Diagnosed as an adult, recalling my childhood, reaching out to other adults on the autism spectrum

qandaMy family has a lot of interesting stories to tell people about the younger me. That, in itself is not unusual. However, the stories always… I don’t know. I don’t resent my family for telling them over and over again but they always made me feel a little, strange. Uneasy even. Not so much that I’d wish they wouldn’t tell them anymore but at the same time, something just didn’t sit right.

First, a little history from more recent times, my first child was diagnosed with autism at 2.5 years of age and ever since then, I had become much more aware of my own self as a result. It’s not that I didn’t always know I was out of place, that much was very very obvious. But without a point of reference… it’s just an¬†indescribable¬†feeling. However, once I began to see so much of my own life flash back at me as I experienced these things for a second time as an extension of my own son’s experiences, I knew that I had to take action.

So at the age of 35, I found myself in my doctor’s office telling them that it was time that I had an answer. Rather than always suspecting but never really knowing… I needed to be sure.

I was diagnosed with Aspergers, or “Autism Spectrum Disorder” as per the DSM 5. I was sure to ask if I was assessed using both the old and new requirements and they assured me it was true.

Before then, I had kept my unease silent all my life. I had to, I couldn’t describe it. After I recognized what it was, I still kept it silent. Because I didn’t dare claim something about myself that I couldn’t be sure of myself, something I couldn’t prove. Not something as important to me as autism had now become.

Finally, when I was officially diagnosed, I wrote about it in a 3 part series, you can read part 1 here, but I also promised that this blog wouldn’t be about me. It’s about my son, plain and simple.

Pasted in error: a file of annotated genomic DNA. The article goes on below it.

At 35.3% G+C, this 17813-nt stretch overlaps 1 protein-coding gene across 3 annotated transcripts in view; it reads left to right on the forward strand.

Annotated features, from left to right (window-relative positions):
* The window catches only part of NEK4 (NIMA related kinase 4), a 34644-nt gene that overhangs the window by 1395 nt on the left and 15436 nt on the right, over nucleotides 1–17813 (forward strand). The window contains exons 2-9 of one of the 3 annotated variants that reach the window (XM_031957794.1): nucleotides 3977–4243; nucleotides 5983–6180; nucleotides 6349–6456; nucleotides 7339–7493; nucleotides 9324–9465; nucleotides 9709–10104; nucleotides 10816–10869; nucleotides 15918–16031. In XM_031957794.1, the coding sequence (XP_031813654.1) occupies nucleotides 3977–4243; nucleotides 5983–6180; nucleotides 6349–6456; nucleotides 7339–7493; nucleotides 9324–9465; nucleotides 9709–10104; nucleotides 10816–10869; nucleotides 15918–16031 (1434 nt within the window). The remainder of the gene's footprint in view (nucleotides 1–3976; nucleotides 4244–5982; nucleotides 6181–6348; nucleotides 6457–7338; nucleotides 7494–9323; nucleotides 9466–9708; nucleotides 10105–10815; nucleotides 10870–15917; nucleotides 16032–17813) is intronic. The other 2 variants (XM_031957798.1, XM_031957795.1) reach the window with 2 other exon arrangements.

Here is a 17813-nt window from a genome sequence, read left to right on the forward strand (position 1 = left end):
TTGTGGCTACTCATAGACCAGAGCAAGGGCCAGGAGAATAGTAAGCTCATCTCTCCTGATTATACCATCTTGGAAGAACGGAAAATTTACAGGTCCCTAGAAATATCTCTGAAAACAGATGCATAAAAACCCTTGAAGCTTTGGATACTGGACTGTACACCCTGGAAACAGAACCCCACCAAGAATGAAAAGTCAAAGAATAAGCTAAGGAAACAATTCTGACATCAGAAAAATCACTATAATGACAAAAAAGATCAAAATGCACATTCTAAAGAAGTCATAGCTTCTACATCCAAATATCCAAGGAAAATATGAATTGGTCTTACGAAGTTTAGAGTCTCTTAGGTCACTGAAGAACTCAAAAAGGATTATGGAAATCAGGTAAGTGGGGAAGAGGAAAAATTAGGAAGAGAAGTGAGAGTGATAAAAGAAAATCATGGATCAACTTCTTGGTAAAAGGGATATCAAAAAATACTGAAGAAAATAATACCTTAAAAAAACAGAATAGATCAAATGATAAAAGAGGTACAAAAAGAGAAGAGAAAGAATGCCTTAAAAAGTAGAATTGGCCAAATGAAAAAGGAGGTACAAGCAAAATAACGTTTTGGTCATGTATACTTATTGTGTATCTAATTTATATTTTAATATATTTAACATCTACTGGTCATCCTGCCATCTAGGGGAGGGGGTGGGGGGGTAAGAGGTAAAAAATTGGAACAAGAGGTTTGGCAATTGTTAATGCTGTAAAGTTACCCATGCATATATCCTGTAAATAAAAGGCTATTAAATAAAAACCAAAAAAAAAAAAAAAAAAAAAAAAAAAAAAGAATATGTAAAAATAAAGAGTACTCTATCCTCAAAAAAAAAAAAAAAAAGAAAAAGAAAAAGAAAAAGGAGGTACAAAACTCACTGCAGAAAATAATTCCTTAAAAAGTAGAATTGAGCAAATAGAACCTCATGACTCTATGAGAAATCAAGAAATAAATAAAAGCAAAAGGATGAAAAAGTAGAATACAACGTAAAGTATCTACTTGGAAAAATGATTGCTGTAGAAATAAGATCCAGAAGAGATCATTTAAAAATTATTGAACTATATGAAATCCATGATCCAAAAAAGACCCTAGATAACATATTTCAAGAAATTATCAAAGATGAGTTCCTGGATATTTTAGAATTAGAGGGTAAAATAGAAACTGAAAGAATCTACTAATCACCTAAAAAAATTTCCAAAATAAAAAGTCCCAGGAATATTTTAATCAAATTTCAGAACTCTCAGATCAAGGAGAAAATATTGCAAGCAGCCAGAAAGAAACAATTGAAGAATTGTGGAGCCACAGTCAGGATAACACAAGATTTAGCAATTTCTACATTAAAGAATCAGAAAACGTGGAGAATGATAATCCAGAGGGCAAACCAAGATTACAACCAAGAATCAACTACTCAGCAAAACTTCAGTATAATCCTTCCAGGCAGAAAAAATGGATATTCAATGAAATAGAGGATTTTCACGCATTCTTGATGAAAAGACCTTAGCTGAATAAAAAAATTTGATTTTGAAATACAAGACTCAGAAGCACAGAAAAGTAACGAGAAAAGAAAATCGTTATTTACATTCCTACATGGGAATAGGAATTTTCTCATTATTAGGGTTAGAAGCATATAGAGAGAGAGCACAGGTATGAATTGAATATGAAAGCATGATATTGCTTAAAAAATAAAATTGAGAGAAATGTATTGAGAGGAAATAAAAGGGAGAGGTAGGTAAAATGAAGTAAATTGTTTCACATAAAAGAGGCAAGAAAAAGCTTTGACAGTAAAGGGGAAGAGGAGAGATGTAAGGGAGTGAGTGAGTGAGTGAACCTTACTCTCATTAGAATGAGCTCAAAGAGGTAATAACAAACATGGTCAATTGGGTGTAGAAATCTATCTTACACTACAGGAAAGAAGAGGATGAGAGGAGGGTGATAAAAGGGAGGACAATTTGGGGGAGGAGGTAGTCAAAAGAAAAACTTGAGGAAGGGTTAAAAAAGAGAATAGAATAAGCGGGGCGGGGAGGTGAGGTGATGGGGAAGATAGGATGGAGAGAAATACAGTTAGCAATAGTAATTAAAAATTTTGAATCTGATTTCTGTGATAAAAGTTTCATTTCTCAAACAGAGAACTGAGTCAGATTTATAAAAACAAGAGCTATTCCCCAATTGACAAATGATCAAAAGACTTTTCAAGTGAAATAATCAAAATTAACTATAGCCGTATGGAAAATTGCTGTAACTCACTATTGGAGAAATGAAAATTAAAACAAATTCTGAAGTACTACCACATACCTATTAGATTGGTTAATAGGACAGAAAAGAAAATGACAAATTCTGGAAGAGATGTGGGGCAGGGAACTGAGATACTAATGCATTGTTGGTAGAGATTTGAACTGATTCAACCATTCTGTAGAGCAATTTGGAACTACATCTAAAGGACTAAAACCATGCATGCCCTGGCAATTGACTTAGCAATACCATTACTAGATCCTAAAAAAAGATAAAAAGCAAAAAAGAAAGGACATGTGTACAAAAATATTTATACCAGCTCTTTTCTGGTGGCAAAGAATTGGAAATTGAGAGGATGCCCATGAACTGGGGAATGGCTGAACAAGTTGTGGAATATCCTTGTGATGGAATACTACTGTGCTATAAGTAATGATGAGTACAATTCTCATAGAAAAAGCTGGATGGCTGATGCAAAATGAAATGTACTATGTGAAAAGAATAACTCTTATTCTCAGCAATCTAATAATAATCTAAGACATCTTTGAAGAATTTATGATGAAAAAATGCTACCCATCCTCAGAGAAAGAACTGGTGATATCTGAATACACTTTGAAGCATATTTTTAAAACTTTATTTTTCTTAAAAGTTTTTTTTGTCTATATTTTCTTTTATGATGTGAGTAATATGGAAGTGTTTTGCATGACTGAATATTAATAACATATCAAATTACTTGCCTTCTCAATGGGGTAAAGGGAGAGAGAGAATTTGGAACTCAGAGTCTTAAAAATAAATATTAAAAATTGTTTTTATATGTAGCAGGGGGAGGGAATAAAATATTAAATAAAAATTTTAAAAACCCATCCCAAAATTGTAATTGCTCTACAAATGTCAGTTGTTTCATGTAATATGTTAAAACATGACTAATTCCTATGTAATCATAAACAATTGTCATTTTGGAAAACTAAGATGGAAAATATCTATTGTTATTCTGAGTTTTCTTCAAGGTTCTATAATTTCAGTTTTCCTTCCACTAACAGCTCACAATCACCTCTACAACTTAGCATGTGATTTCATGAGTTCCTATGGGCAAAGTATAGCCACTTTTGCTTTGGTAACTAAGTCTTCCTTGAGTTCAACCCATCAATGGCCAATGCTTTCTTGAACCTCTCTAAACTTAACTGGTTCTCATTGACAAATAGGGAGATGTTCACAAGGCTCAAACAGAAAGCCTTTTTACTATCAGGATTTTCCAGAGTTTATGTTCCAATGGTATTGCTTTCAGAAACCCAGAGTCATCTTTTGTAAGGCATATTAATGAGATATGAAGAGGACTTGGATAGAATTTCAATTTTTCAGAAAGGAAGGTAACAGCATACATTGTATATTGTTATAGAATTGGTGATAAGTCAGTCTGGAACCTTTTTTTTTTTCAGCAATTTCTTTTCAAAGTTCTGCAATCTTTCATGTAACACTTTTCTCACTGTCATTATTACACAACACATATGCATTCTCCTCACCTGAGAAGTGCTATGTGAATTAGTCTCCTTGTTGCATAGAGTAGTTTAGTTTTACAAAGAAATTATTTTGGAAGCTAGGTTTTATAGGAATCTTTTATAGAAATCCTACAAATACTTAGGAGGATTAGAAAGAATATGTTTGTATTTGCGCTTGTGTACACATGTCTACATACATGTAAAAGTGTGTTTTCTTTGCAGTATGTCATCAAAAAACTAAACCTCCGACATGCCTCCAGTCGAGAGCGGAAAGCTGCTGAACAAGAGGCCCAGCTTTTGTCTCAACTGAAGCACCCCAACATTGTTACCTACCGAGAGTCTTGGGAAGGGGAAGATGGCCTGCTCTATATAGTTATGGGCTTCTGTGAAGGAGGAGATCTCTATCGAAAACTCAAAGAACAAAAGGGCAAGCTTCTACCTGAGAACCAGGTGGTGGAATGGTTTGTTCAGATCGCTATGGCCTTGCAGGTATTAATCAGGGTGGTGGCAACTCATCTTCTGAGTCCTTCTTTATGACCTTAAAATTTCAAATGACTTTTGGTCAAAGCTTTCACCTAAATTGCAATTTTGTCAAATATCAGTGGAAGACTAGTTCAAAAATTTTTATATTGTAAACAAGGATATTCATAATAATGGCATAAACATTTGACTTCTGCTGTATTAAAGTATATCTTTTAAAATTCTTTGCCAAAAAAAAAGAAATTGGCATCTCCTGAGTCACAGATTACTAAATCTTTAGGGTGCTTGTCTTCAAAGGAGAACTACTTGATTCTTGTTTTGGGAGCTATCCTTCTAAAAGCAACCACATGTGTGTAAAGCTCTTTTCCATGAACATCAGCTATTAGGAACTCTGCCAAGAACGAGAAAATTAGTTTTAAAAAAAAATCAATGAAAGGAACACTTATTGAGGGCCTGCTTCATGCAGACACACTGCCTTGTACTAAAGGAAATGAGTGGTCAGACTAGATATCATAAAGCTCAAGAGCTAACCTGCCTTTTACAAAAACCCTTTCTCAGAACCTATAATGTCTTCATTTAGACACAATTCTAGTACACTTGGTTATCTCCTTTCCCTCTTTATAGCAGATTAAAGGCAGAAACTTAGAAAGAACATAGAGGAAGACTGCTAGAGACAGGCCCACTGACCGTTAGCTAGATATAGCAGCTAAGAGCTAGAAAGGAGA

However, in the interest of autism awareness, I feel this is an important point to make. Because people need to realize two things:

  1. The ratios you hear about children having autism? 1 in 88? 1 in 110? The same ratio exists for adults.
  2. Many adults that have autism… don’t even know it.

I have to ask myself, if I had never had a child with autism and thus, never come to know as much about autism as I do now, would I have ever known what it was about me that just didn’t seem to add up?

Think about it.

Back to the topic at hand, old stories that cropped up every time my family met someone new or were just telling old tales, I suddenly realized why I’ve always had this uneasy feeling about them.

One such story involved my grandmother working around the lodge, it was a hunting lodge with a trailer park. While cleaning up one building, I was playing with my toys all by myself. After a while, she moved on to another building to do laundry. She got talking to someone and realized, an hour later, that the last time she had seen me was back at that first building. Rushing back, because it had been an hour and who knows what could have happened, she found me, sitting on the floor, still doing what ever it was that I was doing with my toys, totally oblivious to the fact that she had ever left at all.

I was “in my own little world”, as she would describe it.

Other stories involved babysitters that would all describe me as the best, most well behaved child they had ever babysat. Because I was so quiet. I listened perfectly. I didn’t get into anything, no need for child proofing and I just stuck to my routine like a well oiled machine.

Another time, my grandmother recalls a time a blue van pulled into the parking lot. My father had left me 3 years earlier when I was 2 and yet, when this van rolled in, she thought it might have been him coming back. It was the same model, same size, same blue. Me, being 5 years old, looked out the window and immediately said “oh… that’s not him” and left. Sure enough, it wasn’t.

I could keep going on and on with stories like these that are not.. bizarre. They’re not so very different from anyone else’s stories that I would ever think that they made me different from anyone else. Even though, the truth was, the fact that these stories were just unbelievable enough were what made them such great stories for my family to tell. I just never thought much of them beyond “ya ya, I was quite the kid” and left the spark of unease behind me.